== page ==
The New Yorker:

One morning last December, Uttam Kunwar awoke from a terrible dream in which his mother had died. Any relief he felt lasted only until he turned over on the floor, beneath the blanket he shared with her, to find her dead. We spoke on the last day of February, in a tiny settlement at the eastern edge of Jharkhand, an Indian state near the Bay of Bengal. Uttam sat on a khatiya, a bed of bamboo and cord mesh, beside logs left from the pyre. “She died of hunger,” he said. I asked how he knew, and he stared at me. “She died of hunger,” he said.

The bulb above us sputtered. Uttam brought out a passport picture glued to his mother’s bank-account book. Villagers offering directions to her home had spoken of her madness, and I looked for signs in the photo. Premani Kunwar confronted the camera with a frown, the drape of a patterned sari falling on a lean, oblong face. Uttam folded his arms and pressed his curled toes into the ground.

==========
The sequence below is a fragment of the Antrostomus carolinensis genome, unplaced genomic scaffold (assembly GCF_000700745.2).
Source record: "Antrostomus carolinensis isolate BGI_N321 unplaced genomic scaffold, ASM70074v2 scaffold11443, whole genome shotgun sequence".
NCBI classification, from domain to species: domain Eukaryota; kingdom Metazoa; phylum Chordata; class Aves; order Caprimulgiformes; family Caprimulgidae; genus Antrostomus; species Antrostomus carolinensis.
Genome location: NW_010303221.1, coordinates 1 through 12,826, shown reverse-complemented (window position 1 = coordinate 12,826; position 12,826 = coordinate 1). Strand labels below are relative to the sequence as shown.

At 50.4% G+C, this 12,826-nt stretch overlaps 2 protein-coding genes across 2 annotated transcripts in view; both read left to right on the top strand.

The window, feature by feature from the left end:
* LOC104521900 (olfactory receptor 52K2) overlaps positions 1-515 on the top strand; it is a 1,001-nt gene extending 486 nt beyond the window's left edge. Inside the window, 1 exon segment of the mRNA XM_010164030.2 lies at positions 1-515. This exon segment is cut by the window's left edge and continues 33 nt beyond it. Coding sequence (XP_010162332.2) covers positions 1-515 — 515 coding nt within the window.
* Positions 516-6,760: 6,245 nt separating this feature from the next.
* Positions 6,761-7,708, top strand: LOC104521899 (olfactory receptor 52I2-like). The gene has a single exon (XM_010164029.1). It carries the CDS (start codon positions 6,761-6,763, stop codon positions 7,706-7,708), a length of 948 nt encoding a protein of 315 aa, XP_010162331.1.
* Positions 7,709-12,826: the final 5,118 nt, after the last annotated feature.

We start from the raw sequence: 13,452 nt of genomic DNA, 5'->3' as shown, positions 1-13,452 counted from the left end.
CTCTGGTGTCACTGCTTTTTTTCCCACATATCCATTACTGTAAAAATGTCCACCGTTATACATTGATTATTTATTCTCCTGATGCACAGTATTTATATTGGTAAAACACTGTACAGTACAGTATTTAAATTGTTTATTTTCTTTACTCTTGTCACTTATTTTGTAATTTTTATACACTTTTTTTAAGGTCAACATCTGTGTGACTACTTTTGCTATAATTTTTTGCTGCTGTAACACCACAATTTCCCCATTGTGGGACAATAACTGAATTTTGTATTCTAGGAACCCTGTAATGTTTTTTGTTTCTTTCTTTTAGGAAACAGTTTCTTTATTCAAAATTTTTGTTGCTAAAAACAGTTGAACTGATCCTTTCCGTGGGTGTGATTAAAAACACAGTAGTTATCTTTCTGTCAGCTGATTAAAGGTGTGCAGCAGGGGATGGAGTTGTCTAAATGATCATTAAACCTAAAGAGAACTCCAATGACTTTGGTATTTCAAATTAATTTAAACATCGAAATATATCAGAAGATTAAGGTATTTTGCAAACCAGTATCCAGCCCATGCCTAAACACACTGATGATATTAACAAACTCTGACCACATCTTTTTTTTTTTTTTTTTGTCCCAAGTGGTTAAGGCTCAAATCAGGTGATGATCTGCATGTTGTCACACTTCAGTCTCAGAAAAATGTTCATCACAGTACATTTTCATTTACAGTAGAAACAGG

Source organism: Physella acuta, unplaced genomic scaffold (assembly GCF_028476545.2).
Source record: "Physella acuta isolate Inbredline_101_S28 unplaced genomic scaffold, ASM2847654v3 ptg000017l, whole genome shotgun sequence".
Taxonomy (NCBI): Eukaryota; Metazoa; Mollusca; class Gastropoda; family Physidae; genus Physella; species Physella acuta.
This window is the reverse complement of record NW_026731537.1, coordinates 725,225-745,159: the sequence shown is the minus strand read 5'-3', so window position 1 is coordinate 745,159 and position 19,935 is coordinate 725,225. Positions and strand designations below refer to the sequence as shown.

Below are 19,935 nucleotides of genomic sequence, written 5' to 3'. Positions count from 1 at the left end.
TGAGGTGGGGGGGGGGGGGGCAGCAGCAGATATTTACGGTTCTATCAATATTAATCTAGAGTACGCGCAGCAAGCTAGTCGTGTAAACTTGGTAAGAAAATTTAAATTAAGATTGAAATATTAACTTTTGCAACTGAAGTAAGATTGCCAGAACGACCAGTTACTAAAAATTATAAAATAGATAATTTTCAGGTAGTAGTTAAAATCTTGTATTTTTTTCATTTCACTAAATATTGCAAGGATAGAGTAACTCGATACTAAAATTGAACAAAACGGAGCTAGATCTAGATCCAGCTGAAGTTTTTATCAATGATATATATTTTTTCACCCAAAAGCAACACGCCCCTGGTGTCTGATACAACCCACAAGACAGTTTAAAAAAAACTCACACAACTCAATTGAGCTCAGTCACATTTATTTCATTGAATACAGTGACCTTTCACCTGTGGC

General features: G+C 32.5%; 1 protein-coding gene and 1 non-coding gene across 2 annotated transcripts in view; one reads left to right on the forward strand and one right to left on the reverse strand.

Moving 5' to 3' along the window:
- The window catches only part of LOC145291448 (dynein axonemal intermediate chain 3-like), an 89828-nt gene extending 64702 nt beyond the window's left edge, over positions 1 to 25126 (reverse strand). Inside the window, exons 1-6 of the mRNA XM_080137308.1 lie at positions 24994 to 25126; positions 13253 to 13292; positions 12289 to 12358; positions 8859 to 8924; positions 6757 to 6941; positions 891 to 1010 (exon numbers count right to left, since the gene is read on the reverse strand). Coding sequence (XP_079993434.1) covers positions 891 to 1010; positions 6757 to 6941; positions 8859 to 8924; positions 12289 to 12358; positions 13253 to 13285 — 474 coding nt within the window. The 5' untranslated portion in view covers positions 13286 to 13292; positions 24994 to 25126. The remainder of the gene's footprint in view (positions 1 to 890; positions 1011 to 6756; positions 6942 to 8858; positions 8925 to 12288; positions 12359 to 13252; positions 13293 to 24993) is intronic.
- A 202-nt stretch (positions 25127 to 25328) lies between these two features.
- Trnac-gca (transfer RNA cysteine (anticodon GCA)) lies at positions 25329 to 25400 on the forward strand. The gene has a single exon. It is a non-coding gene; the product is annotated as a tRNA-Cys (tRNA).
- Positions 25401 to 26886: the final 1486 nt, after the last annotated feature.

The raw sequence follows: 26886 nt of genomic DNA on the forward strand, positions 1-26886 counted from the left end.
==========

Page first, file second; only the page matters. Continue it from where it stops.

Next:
Three days after Premani died, members of the Right to Food Campaign, a loose partnership of activists, economists, and researchers, drove down from Ranchi, the capital of Jharkhand. They scattered over the open country for two days, interviewing neighbors, family, and the rations supplier who gave the village its monthly share of subsidized food.

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